The NYU hoodie was hanging from my wardrobe again.
I narrowed my eyes at the purple sweatshirt and debated whether or not leaving the downy abundance of my duvet to stuff the material into a crumpled mess away from my weary eyes was worth it or not.
I was so tired, so exhausted after my late night adventures with my best friend Lizzie last night that I sunk back into my bliss. I’ll get rid of the damned thing later.
My mother and I had an ongoing unspoken battle; nicknamed by yours truly as The Battle of My Future.
Why, you ask? Because that’s exactly what that hoodie stood for – my future.
New York University was my university of choice. It had a brilliant journalism and creative writing course and was located, as the name gives away, in the city of dreams. New York had a thriving media industry and was the world’s capital for journalism and it was where I wanted to go.
Well, before it was. Now was a different story.
Of course, I couldn’t confess about the drug dealing to mom; the reason I met Lizzie.
No, I didn’t meet my best friend after she gave me some drugs. She deals, but Lizzie hates drugs – absolutely despises them. And she wasn’t dealing that night.
I was the drug dealer.
Not any big time stuff, and I wasn’t a willing participant either.
And before you totally dismiss me and tell me I had a choice – even though I was forced – would you be willing to disagree with a man who was holding a gun against your skull?
It was only a few bags, for a group of guys waiting outside the nightclub I was confronted at. The distributor didn’t want the buyers to see his face, nor risk getting caught and done by the cops for supplying four bags of cocaine.
So, poor little me was meanwhile out front making a phone call to my vexation stricken parents, when I was grabbed into an alleyway between the club and the next building along.
Next thing I knew, a weedy, zombie-like man was in my face stating his orders to me. He wanted me to deliver four bags of cocaine drug to a group of three guys in a car park located behind the row of buildings the club sat on. I would have easily refused and thrown the man off me, if it wasn’t for the solid metal of a gun barrel planted firmly on the side of my head.
Now tell me you would’ve said no.
The moral side of my brain was screaming no, drug dealing went against everything I believed in – but that side of my brain was about to be blown to chunks, so I listened to my hammering heart and stared at the man’s wild eyes as I stammered a yes.
I took the bags, walked with the man – gun still pointed at me – and he stood in the shadows of the architecture as he pointed out a couple of cars about two hundred yards away. I was simply to hand the bags over and take the five thousand dollars – yes, five freakin’ thousand – before walking back here and returning the money to its ‘rightful owner.’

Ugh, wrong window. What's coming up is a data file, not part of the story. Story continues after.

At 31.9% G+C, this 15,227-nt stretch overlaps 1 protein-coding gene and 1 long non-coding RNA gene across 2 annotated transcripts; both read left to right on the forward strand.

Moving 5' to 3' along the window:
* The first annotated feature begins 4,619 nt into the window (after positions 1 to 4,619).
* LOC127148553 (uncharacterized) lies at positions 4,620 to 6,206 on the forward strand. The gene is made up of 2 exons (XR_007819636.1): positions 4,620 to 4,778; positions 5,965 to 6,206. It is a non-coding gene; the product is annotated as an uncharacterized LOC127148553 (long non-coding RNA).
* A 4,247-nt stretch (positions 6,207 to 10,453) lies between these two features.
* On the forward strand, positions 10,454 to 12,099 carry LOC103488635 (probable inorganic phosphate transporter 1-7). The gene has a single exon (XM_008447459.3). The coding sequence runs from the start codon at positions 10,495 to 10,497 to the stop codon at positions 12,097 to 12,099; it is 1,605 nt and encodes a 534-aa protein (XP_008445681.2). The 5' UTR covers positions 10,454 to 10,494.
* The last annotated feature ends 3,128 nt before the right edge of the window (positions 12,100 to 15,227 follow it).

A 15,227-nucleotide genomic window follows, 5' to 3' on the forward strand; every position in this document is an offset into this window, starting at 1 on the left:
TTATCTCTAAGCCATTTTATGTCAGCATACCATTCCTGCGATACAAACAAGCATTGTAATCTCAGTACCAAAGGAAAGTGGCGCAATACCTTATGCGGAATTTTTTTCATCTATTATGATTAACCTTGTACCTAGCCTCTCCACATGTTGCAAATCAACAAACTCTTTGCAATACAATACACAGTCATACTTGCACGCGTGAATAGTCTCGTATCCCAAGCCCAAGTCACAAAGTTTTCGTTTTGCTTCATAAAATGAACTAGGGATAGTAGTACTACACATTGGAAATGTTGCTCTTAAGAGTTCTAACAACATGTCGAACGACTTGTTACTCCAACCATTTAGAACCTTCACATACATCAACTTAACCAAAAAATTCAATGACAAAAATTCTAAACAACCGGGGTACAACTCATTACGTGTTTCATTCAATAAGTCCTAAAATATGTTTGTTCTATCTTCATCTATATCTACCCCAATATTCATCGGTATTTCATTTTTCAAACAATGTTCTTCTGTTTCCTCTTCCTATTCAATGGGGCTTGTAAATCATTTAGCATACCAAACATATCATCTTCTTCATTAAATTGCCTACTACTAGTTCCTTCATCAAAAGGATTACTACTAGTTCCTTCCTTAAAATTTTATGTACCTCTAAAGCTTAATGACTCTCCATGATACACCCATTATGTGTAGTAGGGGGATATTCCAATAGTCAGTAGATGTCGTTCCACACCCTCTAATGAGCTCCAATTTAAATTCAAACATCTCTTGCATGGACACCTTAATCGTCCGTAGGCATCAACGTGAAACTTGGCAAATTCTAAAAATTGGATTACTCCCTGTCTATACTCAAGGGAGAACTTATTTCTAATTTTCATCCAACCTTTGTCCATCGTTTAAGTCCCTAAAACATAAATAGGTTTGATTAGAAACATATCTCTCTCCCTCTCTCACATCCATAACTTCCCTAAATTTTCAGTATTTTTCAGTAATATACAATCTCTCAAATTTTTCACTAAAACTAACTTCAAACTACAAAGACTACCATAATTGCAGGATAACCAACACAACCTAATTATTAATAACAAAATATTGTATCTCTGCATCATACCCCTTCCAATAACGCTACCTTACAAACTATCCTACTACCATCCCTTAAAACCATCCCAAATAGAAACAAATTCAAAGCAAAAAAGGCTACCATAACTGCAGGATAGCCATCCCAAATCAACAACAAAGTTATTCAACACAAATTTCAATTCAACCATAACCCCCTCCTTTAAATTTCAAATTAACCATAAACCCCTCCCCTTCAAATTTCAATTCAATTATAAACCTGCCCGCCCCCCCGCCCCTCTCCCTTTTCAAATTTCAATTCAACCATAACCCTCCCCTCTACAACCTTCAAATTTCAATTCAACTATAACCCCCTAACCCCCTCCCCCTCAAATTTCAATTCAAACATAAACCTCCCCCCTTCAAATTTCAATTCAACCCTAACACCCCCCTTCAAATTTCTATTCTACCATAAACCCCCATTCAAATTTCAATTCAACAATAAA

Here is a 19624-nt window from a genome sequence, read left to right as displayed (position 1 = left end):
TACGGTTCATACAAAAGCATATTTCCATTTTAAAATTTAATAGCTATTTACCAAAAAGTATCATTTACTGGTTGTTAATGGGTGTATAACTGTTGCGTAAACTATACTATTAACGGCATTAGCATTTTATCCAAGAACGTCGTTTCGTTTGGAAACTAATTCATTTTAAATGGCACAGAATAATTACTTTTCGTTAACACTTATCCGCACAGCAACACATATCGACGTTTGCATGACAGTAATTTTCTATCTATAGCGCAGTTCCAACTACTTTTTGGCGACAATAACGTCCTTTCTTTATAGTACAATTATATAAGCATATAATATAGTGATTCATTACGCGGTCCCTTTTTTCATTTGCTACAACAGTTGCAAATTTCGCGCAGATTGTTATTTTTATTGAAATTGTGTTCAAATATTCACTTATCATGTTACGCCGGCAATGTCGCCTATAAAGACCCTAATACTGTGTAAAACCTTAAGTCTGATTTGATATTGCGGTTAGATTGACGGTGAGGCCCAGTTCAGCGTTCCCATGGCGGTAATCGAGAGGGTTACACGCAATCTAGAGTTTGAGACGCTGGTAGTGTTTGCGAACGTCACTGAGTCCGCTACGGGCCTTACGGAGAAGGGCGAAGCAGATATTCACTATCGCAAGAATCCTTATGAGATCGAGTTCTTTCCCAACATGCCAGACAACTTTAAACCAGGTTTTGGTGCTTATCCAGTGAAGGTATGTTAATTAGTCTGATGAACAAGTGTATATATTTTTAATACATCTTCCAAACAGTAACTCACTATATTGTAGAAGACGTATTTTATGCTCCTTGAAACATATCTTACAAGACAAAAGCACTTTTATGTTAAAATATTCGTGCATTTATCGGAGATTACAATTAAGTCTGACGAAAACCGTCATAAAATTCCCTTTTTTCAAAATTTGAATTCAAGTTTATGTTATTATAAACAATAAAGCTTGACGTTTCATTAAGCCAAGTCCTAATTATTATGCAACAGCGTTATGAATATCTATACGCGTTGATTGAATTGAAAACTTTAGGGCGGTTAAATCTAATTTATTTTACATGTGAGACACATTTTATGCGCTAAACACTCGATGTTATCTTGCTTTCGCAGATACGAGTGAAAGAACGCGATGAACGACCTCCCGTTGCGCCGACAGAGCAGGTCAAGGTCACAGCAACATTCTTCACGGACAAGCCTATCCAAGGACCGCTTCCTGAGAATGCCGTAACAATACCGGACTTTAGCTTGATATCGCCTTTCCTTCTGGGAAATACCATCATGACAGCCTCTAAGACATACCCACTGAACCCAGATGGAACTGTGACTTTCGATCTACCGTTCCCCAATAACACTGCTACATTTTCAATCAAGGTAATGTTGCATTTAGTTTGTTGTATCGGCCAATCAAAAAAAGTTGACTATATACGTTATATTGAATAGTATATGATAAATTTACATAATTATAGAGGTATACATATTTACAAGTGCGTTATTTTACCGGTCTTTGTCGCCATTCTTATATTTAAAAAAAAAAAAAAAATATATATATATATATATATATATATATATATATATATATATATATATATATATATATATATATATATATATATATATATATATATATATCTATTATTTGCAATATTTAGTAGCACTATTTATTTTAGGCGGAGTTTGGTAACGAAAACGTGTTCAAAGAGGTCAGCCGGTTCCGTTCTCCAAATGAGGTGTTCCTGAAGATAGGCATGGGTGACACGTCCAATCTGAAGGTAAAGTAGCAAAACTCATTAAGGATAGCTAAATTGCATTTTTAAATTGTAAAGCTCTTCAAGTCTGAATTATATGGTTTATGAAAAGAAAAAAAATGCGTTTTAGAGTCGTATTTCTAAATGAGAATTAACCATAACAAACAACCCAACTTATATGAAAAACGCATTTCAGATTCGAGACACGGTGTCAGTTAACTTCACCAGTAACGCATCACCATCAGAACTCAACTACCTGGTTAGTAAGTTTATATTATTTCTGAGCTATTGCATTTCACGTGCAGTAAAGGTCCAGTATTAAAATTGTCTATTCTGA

Long story short, it didn’t go as planned. The bodybuilder guys I was delivering the drugs to claimed they'd agreed on five bags and, after I defended myself, they decided beating me to a pulp was going to get them what they wanted. There was a girl – Lizzie – who was for some reason passing by when she saw the scene. Don’t ask me how, but she managed to kill four fully-grown, muscly adult men with some incredible self-defense moves I’d only ever seen in movies before then.
Obviously, I was freaked the hell out and thought she might even turn on me, but instead, Lizzie offered her hand – which I hesitantly took – and helped pull me to my feet. I was injured badly, I could feel blood trickling down the side of my face and my ribs had snapped when a couple of the men had kicked me so, after snitching the five thousand total and car keys to one of the two Ferrari’s the men had dove here in from the dead men’s pockets, Lizzie drove me to the nearest hospital and reassured me that the police wouldn’t come after us.
When I called my parents later from the hospital I simply told them I was jumped and Lizzie saved me from being mugged.
After that night, Lizzie kept popping up every where I went. The mall, gas station; you name it. If I was there Lizzie was too.
After the third encounter - which was at a local market - Lizzie invited me along to a street race she was attending. I remember my initial shock. Street races were illegal. Now, it’s more surprising if we spend our time doing something that is legal.
So, that’s how I met the only person I completely trust.
My mom and dad are both repulsed by Lizzie. Even though she did save me, they tell me they get a shifty feeling about her. It’s sickening as I know half the reason they don’t like Lizzie is because she comes from a beat-up part of town and she’s dirt poor. Both these statements are true, but my parents are so snobby and naïve to think that the amount of money a person has is equal to the human they are. They express their concern over how they think I’ve changed as I now swear at them and don’t want to be seen in public with them. “You don’t want to become a criminal! Your behaviour will accumulate to a downward spiral to theft if you keep hanging out with that scum-girl! We don’t like her!” Who can fucking blame me?
I’ve got to laugh at that one.
Too little, too late my parents.
They don’t even know the half of it.